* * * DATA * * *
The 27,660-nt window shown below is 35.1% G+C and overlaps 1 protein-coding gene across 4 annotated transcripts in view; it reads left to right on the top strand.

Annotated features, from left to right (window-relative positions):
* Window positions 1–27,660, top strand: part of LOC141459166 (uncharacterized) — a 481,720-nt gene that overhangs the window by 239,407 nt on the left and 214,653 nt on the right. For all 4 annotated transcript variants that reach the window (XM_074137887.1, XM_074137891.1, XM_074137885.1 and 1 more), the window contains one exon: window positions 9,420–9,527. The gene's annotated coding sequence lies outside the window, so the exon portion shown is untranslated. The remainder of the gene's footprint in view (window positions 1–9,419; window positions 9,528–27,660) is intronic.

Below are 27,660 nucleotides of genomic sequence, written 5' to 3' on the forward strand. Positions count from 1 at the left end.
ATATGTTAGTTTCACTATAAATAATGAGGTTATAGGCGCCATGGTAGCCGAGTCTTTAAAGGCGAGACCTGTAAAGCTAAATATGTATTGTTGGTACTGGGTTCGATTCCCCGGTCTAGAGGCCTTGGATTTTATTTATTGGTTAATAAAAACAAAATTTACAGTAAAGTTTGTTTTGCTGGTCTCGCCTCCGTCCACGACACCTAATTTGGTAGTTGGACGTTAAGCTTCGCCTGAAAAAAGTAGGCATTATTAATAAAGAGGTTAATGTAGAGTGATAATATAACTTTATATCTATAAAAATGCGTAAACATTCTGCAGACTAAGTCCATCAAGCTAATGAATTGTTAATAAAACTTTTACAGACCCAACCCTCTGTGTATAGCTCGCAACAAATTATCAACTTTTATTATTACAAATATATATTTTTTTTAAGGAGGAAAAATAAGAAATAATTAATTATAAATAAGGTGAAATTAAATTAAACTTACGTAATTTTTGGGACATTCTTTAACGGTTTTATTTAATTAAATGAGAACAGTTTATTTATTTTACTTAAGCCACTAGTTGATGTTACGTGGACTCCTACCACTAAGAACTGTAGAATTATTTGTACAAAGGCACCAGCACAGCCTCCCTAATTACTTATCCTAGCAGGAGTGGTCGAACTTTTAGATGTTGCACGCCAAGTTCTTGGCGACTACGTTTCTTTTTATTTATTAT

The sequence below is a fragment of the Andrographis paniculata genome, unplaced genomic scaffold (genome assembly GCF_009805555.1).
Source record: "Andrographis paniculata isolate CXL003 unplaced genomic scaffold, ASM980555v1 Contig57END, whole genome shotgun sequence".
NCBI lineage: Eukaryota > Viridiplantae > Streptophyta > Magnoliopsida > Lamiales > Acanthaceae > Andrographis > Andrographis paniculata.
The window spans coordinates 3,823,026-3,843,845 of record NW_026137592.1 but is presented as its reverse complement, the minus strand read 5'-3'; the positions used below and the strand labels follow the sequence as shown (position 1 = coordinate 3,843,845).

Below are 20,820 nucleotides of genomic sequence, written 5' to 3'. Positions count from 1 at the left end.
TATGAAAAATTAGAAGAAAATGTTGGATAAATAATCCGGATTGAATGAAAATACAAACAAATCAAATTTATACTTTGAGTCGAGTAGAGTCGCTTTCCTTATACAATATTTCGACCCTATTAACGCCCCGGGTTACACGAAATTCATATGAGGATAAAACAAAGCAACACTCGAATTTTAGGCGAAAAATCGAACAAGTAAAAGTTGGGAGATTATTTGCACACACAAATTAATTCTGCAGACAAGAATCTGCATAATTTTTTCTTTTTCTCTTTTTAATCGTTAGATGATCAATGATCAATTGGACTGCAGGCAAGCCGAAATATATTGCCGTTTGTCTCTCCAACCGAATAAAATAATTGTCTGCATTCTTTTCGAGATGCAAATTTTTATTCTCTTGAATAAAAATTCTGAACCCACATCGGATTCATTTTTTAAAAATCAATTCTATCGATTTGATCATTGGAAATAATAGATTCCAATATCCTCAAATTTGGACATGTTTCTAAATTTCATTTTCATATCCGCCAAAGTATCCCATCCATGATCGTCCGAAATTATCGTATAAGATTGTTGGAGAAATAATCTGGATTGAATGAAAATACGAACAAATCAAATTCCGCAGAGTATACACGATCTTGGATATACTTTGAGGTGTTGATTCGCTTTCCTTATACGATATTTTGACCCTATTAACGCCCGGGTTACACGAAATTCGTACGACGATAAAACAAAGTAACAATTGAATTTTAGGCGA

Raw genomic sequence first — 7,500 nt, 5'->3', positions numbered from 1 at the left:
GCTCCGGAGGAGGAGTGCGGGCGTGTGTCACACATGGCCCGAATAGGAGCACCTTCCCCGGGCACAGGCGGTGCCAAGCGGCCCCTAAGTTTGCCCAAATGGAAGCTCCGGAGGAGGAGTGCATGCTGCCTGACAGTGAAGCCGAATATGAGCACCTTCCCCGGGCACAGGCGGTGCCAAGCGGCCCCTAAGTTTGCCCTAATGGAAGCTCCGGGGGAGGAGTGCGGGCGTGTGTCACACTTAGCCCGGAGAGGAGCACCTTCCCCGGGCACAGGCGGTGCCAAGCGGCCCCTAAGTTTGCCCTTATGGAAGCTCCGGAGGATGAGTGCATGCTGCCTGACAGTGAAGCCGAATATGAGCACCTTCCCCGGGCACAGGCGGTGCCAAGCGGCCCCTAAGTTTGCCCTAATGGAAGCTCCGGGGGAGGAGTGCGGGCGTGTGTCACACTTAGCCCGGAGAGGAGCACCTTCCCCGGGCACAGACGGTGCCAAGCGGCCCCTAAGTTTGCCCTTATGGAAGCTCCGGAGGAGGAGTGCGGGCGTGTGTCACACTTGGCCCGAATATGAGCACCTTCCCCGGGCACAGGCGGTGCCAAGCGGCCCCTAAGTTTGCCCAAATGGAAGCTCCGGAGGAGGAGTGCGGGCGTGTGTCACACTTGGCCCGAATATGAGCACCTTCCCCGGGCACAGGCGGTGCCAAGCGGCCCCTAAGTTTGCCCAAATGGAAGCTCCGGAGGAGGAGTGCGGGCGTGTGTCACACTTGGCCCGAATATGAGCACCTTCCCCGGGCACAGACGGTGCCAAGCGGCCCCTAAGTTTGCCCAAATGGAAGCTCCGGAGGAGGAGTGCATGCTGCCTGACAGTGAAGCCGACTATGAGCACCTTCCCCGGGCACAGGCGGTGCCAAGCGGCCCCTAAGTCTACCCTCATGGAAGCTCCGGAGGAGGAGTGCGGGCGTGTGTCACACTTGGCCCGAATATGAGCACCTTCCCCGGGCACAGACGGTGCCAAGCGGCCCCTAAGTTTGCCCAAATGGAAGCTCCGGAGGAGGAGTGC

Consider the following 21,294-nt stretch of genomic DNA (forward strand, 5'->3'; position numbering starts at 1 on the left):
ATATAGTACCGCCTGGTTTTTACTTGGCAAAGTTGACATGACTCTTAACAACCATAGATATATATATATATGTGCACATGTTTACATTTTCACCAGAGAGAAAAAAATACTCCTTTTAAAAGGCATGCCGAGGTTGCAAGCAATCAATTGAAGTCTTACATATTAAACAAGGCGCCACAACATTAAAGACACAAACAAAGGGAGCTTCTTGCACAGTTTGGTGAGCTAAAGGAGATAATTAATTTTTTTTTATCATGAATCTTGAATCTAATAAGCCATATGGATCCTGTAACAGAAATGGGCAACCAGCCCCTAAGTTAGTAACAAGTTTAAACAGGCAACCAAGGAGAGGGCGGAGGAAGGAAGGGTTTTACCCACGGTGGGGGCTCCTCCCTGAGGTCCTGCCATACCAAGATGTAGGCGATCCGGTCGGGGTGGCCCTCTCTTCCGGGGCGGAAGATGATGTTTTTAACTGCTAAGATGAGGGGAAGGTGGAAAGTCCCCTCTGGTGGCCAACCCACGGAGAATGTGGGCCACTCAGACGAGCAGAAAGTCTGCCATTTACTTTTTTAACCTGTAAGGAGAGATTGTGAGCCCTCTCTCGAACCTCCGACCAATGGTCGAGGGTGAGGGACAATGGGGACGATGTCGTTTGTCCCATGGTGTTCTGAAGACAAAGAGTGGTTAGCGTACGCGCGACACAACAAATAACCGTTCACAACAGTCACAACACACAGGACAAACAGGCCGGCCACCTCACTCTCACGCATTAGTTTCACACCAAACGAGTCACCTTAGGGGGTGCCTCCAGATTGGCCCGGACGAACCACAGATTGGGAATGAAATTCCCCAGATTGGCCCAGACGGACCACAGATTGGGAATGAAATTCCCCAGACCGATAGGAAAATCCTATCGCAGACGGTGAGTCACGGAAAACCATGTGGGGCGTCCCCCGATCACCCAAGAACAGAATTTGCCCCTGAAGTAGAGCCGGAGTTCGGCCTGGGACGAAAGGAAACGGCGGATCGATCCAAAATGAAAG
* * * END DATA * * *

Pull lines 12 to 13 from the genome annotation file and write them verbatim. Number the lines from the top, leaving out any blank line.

Raw genomic sequence first — 7,500 nt, 5'->3', positions numbered from 1 at the left:
GCTCCGGAGGAGGAGTGCGGGCGTGTGTCACACATGGCCCGAATAGGAGCACCTTCCCCGGGCACAGGCGGTGCCAAGCGGCCCCTAAGTTTGCCCAAATGGAAGCTCCGGAGGAGGAGTGCATGCTGCCTGACAGTGAAGCCGAATATGAGCACCTTCCCCGGGCACAGGCGGTGCCAAGCGGCCCCTAAGTTTGCCCTAATGGAAGCTCCGGGGGAGGAGTGCGGGCGTGTGTCACACTTAGCCCGGAGAGGAGCACCTTCCCCGGGCACAGGCGGTGCCAAGCGGCCCCTAAGTTTGCCCTTATGGAAGCTCCGGAGGATGAGTGCATGCTGCCTGACAGTGAAGCCGAATATGAGCACCTTCCCCGGGCACAGGCGGTGCCAAGCGGCCCCTAAGTTTGCCCTAATGGAAGCTCCGGGGGAGGAGTGCGGGCGTGTGTCACACTTAGCCCGGAGAGGAGCACCTTCCCCGGGCACAGACGGTGCCAAGCGGCCCCTAAGTTTGCCCTTATGGAAGCTCCGGAGGAGGAGTGCGGGCGTGTGTCACACTTGGCCCGAATATGAGCACCTTCCCCGGGCACAGGCGGTGCCAAGCGGCCCCTAAGTTTGCCCAAATGGAAGCTCCGGAGGAGGAGTGCGGGCGTGTGTCACACTTGGCCCGAATATGAGCACCTTCCCCGGGCACAGGCGGTGCCAAGCGGCCCCTAAGTTTGCCCAAATGGAAGCTCCGGAGGAGGAGTGCGGGCGTGTGTCACACTTGGCCCGAATATGAGCACCTTCCCCGGGCACAGACGGTGCCAAGCGGCCCCTAAGTTTGCCCAAATGGAAGCTCCGGAGGAGGAGTGCATGCTGCCTGACAGTGAAGCCGACTATGAGCACCTTCCCCGGGCACAGGCGGTGCCAAGCGGCCCCTAAGTCTACCCTCATGGAAGCTCCGGAGGAGGAGTGCGGGCGTGTGTCACACTTGGCCCGAATATGAGCACCTTCCCCGGGCACAGACGGTGCCAAGCGGCCCCTAAGTTTGCCCAAATGGAAGCTCCGGAGGAGGAGTGC